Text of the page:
We identified five key cultural factors which were present in high-quality care organisations. One was a strong shared vision or narrative around delivering high-quality care, which was embodied by all or most of the leaders. These were organisations that had simplified what the strategic priorities were, and ensured there were a limited number of clear objectives at every level in every team and for every individual within their organisations. People were not overwhelmed by initiatives or priorities. Leaders also created a feedback-rich environment by providing data for teams, so they could be clear about how well they were doing.
These were organisations that had an enlightened approach to people management. They had developed their leadership internally (not just sending them away on training courses) to create more collective and compassionate leadership. And leaders were generally authentic, open, optimistic and appreciative.
These organisations had also given staff the training, freedom and resources to make improvements in their areas of work. They were striving to become flatter, less hierarchical organisations. There was a very high level of trust in these organisations, along with lower levels of discrimination against minority groups. This created a sense of justice, fairness and autonomy or control. We also found that these were organisations that generally had high levels of engagement, which proved to be the best predictor of NHS hospital/trust performance. There was a strong commitment to quality improvement, learning, and innovation also. They empowered staff at every level to make improvements rather than creating cultures of blame and fear, or climates that were underpinned by very strong hierarchies and excessive bureaucracy.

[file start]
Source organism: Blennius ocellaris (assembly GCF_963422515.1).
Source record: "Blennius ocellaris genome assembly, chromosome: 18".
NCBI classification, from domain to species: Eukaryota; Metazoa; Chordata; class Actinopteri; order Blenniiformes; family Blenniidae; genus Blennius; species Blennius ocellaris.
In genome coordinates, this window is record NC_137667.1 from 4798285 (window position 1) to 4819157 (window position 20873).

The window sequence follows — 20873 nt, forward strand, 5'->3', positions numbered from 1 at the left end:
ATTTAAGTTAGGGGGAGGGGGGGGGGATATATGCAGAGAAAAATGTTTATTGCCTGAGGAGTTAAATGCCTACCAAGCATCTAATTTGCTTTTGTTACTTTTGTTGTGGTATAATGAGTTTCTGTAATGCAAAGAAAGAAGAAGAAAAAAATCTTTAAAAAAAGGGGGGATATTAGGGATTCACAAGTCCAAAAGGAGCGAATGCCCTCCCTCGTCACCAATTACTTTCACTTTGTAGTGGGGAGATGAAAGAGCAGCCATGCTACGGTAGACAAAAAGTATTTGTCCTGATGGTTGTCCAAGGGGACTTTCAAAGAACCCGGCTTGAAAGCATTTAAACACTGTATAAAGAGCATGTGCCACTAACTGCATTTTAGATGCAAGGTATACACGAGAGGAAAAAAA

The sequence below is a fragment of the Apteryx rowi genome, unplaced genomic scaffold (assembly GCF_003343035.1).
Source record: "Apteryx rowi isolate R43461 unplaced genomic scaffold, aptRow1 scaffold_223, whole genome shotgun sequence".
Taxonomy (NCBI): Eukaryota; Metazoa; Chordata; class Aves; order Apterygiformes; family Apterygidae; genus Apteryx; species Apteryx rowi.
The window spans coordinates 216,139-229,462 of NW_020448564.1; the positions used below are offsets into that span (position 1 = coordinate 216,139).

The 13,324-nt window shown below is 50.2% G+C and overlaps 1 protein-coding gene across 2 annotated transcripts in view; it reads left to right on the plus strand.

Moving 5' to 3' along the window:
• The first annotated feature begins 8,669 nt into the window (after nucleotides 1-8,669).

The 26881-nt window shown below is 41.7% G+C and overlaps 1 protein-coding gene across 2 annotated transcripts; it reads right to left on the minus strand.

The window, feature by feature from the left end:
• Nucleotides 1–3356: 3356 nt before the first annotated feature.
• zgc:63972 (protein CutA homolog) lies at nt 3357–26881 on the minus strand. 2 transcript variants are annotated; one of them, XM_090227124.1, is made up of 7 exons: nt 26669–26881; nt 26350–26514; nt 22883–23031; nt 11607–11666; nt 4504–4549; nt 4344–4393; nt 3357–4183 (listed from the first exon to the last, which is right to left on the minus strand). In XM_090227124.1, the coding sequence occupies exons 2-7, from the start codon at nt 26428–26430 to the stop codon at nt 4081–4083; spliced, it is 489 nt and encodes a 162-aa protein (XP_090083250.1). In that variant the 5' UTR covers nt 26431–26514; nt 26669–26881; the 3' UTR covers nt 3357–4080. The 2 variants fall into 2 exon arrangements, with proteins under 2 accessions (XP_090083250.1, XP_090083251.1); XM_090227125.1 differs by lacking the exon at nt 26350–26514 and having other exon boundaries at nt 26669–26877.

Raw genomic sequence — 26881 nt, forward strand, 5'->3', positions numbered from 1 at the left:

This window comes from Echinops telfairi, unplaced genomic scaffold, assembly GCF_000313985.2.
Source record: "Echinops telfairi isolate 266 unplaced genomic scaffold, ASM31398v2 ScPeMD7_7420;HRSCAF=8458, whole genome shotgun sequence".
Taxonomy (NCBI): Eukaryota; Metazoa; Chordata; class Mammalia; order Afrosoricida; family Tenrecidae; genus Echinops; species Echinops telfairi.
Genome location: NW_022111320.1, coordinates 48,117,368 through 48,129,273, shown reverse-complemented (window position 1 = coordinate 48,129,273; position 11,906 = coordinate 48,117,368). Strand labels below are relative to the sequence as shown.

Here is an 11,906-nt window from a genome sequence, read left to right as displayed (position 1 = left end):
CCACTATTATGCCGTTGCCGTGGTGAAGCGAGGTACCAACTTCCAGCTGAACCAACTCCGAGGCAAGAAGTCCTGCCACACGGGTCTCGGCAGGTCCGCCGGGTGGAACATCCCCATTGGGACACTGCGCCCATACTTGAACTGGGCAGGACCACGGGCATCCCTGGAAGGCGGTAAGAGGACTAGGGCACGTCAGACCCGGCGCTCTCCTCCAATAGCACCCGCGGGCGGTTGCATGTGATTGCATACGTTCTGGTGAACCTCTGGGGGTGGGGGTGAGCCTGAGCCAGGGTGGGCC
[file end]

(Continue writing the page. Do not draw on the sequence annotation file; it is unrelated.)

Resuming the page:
These organisations also were more likely to have well-developed team and inter-teamworking across the organisation, so that teams were functioning effectively. At a minimum, teams had clear objectives and met regularly to review their performance and how to improve it. Overall, we found that, by far, the best predictor of NHS Trust performance was staff experience as measured in the National Staff Survey.
The importance of leadership
Having identified those key cultural characteristics in the best performing trusts, I had conversations with colleagues in the King’s Fund and NHS Improvement focused on how we could help organisations nurture these cultures. The most important factor influencing culture is the leadership at every level of the organisation. Yet there were problems with NHS leadership: many people in interim leadership positions, many leadership vacancies, and no pipelines of people being prepared for future leadership roles. The very senior leaders of organisations, such as Chief Executives, were in post, on average, for less than two years. In some cases, clinicians were being pressured to take on senior leadership roles such as medical director.
We worked with the Centre for Creative Leadership, a US not-for-profit international organisation, along with the King’s Fund and NHS Improvement to develop a culture and leadership programme focused on those five areas. The programme involves firstly helping organisations in the NHS assess their existing culture and leadership through a variety of methods. The second step is designing a leadership strategy in relation to the five areas of culture, but also developing everybody in organisations to ensure widely held compassionate leadership skills (attending, understanding, empathising and helping). The third stage is implementing the strategy.
There are now 80 NHS trusts on the culture and leadership journey. Some of those are high performing, but some are more challenged in their performance, because we want to ensure that the programme is applicable across the range. The intent was that all the tools we developed would be evidence-based and open-source. We have drawn primarily on evidence from psychology and work and organisational psychology to develop the 60+ tools and these are free to download. Each individual tool (such as compassion-based recruitment) includes a description of what it is, why it is important, what the research evidence is, how it is done. We provide case studies from NHS organisations wherever possible.
Towards the best place to work